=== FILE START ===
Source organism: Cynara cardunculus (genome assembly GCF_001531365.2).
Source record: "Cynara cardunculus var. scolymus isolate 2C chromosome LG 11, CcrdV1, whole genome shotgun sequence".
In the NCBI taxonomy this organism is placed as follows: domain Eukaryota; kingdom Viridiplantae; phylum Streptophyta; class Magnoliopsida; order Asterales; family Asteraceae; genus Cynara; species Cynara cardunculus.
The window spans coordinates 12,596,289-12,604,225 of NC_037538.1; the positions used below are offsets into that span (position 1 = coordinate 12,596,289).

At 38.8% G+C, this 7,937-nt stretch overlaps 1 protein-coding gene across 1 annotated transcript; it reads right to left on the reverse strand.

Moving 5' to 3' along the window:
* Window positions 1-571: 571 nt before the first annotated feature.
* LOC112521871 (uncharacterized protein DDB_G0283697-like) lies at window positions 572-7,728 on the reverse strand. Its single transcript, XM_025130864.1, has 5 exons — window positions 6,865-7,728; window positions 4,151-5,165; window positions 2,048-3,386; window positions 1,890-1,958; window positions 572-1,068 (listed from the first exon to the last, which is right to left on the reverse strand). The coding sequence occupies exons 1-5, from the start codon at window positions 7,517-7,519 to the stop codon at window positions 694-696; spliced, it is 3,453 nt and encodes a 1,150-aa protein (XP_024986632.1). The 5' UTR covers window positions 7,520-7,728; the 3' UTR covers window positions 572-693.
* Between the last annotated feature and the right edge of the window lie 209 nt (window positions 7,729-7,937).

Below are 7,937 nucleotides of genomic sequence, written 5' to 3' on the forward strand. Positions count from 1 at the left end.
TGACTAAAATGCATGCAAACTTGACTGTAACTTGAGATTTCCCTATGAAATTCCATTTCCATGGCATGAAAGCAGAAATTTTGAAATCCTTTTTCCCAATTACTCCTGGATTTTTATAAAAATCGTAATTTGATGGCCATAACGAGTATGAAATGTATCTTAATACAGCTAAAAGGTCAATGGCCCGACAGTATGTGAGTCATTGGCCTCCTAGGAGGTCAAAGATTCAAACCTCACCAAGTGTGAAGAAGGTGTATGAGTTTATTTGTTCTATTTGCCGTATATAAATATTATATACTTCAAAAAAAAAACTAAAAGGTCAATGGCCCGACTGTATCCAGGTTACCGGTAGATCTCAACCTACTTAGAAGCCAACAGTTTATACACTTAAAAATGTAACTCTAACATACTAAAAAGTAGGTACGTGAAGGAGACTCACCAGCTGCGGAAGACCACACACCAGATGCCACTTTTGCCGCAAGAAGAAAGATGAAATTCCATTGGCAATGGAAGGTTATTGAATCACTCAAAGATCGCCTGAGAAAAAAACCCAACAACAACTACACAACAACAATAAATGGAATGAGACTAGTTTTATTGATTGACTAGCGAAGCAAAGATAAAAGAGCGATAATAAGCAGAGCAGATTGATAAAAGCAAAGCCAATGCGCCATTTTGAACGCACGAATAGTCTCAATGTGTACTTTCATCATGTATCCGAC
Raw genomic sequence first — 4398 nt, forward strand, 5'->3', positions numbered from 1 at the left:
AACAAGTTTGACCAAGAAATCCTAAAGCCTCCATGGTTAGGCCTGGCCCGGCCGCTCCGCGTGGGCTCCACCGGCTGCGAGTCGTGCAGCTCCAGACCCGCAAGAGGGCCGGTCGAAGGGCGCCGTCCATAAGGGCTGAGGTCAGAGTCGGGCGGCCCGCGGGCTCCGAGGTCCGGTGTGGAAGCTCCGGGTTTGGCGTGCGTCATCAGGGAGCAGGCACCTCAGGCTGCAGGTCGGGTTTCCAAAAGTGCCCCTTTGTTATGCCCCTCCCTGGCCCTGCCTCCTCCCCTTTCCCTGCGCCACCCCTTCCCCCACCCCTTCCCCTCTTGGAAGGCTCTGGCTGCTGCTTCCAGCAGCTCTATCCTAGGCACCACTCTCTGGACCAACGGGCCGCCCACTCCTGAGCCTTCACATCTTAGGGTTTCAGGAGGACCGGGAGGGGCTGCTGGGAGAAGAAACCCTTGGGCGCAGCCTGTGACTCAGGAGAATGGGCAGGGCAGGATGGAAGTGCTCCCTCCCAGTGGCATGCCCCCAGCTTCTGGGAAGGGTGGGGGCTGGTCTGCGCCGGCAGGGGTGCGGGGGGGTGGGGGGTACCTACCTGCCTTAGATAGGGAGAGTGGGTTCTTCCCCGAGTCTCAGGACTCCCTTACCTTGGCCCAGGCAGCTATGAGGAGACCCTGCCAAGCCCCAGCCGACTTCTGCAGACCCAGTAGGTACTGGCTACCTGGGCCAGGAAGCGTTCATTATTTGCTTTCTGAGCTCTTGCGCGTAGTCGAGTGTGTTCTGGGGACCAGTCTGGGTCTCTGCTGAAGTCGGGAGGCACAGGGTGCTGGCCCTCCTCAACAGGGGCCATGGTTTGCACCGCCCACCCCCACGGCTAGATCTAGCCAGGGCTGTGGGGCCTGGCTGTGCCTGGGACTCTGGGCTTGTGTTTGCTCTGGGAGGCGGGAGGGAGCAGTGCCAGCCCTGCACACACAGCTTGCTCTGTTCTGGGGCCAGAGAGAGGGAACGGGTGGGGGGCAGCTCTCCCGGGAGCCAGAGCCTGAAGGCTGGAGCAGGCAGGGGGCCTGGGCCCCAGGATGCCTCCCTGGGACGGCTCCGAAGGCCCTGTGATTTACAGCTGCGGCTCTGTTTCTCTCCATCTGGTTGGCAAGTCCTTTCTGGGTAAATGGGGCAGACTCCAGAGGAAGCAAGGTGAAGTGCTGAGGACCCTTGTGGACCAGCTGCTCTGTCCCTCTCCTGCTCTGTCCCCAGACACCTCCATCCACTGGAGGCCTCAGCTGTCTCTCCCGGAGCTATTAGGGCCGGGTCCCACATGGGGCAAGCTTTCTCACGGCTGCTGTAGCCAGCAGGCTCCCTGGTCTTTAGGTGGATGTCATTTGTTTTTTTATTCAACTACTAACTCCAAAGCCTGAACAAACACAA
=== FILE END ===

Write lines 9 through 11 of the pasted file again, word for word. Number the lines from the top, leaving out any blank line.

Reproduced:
* Between the last annotated feature and the right edge of the window lie 209 nt (window positions 7,729-7,937).

Below are 7,937 nucleotides of genomic sequence, written 5' to 3' on the forward strand. Positions count from 1 at the left end.
TGACTAAAATGCATGCAAACTTGACTGTAACTTGAGATTTCCCTATGAAATTCCATTTCCATGGCATGAAAGCAGAAATTTTGAAATCCTTTTTCCCAATTACTCCTGGATTTTTATAAAAATCGTAATTTGATGGCCATAACGAGTATGAAATGTATCTTAATACAGCTAAAAGGTCAATGGCCCGACAGTATGTGAGTCATTGGCCTCCTAGGAGGTCAAAGATTCAAACCTCACCAAGTGTGAAGAAGGTGTATGAGTTTATTTGTTCTATTTGCCGTATATAAATATTATATACTTCAAAAAAAAAACTAAAAGGTCAATGGCCCGACTGTATCCAGGTTACCGGTAGATCTCAACCTACTTAGAAGCCAACAGTTTATACACTTAAAAATGTAACTCTAACATACTAAAAAGTAGGTACGTGAAGGAGACTCACCAGCTGCGGAAGACCACACACCAGATGCCACTTTTGCCGCAAGAAGAAAGATGAAATTCCATTGGCAATGGAAGGTTATTGAATCACTCAAAGATCGCCTGAGAAAAAAACCCAACAACAACTACACAACAACAATAAATGGAATGAGACTAGTTTTATTGATTGACTAGCGAAGCAAAGATAAAAGAGCGATAATAAGCAGAGCAGATTGATAAAAGCAAAGCCAATGCGCCATTTTGAACGCACGAATAGTCTCAATGTGTACTTTCATCATGTATCCGAC